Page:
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Living with Nature: Best Practices for Safely Viewing Alligators

Living with Nature: Best Practices for Safely Viewing Alligators

Apr 1st 2020

Living with Nature: Best Practices for Safely Viewing AlligatorsDinosaurs may have died out millions of years ago, but their descendants live on, and few species more closely resemble those ancient beasts than toothy, thick-skinned alligators. While dinosaurs were the undisputed masters of their domain, a lot has changed since an extinction-level event largely exterminated these mighty creatures.

Today, alligators are forced to coexist with humans, and in densely populated areas like Florida, this can spell disaster. Living with nature teaches us all to be wary since one wrong step can result in serious harm, or even death. When there are literally alligators in your backyard, what can you do to keep yourself and your family safe? Here are a few best practices for safely viewing and co-habitating with alligators.

Avoid Bodies of Water

Alligators prefer fresh water, which is why you should try to avoid getting too near the edges of lakes, ponds, rivers, canals, and other bodies of water. The majority of deaths related to alligator attacks occur when people are swimming in areas they shouldn't. Alligators are rarely found in salt water, but this can occur in times of drought.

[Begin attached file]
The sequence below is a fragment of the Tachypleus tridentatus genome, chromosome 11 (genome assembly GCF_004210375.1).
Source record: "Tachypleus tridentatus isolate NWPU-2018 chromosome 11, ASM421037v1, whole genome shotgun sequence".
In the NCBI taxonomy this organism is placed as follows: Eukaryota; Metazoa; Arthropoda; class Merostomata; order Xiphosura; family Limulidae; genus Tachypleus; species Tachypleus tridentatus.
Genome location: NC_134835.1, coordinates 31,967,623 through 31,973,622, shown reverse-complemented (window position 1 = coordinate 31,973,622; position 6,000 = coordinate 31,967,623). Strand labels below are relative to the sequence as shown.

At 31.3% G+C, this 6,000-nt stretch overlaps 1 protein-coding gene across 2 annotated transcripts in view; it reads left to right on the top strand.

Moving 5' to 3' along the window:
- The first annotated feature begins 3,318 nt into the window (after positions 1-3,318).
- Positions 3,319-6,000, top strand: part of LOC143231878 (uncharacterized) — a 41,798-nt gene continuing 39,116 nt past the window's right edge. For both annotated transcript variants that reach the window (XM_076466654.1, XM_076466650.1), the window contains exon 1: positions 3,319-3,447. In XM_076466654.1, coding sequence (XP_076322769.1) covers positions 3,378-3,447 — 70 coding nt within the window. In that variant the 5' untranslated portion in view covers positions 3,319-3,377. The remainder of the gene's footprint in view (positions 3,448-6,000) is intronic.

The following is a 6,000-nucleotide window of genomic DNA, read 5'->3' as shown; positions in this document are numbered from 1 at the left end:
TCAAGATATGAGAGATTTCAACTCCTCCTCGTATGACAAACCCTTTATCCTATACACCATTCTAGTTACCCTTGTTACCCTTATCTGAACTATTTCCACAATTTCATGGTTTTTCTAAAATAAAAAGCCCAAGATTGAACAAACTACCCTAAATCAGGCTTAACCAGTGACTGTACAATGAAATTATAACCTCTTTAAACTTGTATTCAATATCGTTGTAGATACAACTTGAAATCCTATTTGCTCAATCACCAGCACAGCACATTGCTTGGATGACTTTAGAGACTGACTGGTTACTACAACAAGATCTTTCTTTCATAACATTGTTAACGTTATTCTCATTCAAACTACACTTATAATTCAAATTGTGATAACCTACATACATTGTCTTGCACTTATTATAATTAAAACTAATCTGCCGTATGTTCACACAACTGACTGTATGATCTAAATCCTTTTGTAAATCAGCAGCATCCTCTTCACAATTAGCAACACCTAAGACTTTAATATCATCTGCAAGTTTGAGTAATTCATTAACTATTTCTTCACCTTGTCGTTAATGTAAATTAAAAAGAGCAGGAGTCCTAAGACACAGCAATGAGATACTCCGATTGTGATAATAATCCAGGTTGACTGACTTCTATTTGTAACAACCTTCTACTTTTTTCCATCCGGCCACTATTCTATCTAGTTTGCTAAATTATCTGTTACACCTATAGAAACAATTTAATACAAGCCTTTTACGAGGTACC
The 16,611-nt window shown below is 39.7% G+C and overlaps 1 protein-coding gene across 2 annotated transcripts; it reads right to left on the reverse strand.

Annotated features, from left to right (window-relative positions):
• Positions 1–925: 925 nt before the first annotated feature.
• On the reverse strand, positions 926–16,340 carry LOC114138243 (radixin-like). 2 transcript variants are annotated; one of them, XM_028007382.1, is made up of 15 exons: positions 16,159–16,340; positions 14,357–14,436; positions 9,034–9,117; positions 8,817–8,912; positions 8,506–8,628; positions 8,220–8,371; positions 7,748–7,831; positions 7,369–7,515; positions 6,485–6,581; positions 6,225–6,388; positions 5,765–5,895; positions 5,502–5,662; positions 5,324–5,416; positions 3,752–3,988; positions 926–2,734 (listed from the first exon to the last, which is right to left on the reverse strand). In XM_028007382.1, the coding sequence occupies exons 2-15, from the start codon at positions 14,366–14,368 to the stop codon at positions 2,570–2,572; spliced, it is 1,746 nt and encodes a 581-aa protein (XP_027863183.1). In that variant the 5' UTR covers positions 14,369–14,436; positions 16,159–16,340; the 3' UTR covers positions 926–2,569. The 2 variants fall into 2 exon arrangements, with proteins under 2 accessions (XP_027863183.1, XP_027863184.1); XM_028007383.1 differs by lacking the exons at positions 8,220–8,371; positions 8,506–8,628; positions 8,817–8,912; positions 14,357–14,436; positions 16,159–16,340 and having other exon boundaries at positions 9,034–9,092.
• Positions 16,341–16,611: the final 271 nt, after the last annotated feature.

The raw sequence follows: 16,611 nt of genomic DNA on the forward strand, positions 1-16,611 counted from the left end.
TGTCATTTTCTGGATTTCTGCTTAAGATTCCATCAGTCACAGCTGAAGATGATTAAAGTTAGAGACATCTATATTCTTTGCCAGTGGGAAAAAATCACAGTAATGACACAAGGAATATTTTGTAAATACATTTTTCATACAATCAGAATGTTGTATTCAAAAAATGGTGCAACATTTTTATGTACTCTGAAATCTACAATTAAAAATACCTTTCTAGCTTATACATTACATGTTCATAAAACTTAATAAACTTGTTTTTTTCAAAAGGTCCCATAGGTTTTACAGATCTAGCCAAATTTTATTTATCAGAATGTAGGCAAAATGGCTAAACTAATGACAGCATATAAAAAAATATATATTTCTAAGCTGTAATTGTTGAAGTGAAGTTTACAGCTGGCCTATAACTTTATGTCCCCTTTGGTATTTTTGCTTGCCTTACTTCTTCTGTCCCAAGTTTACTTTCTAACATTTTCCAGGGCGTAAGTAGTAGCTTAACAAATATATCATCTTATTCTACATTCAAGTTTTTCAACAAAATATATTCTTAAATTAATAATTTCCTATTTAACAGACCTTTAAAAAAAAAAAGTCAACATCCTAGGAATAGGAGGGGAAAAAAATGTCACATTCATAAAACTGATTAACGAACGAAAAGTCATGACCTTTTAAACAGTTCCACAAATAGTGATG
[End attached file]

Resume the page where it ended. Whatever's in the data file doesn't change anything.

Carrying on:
Keep Your Distance

These predators can move surprisingly fast, even on land, and you don't want to test your speed against theirs. Alligators are opportunistic hunters that have been known to snatch pets, children, and even adults.

It was just a couple of years ago that an alarming attack made headlines when a gator killed a toddler in a lagoon near a Walt Disney World hotel. Just a couple of weeks earlier, a 72-year-old man in Lakeland, FL was killed by an alligator. Back in 2006, a 28-year-old woman in Sunrise, FL was killed while out jogging.

These are just some of the many stories of alligator attacks that resulted in fatality in recent years, and proximity to water is often a factor. It's especially important to keep children and pets away from water since they make for easier targets. Humans probably aren't an alligator's first choice of prey, but we can become food if we don't take precautions.

You should never be within twenty feet of an alligator. If you wish to view them up close, do so only with the aid of binoculars.

Don't Invite Trouble

One of the best ways to protect yourself and your family from incidents involving alligators is to observe safety precautions and avoid trouble. First and foremost: NEVER feed alligators. If you see others feeding them nearby, report the activity to police. Feeding them only encourages them to return to the area.

If you have seen alligators in or around your area, take the time to speak with neighbors or with your homeowners' associations about ways to protect everyone from potential attacks. Encourage neighbors to report sightings for the benefit of everyone in the area.

Fencing can be incredibly helpful at keeping gators out, and all swimming pools should be fenced, at the very least. If you live near water, make sure to fence your yard to keep gators out and keep pets and children safe.

You can also post signs at the edge of water warning of alligators and install dense landscaping at the edges of water to discourage gators from basking on the shore. These precautions can help you to keep alligators at bay and peacefully and safely cohabitate with them when you live in Florida.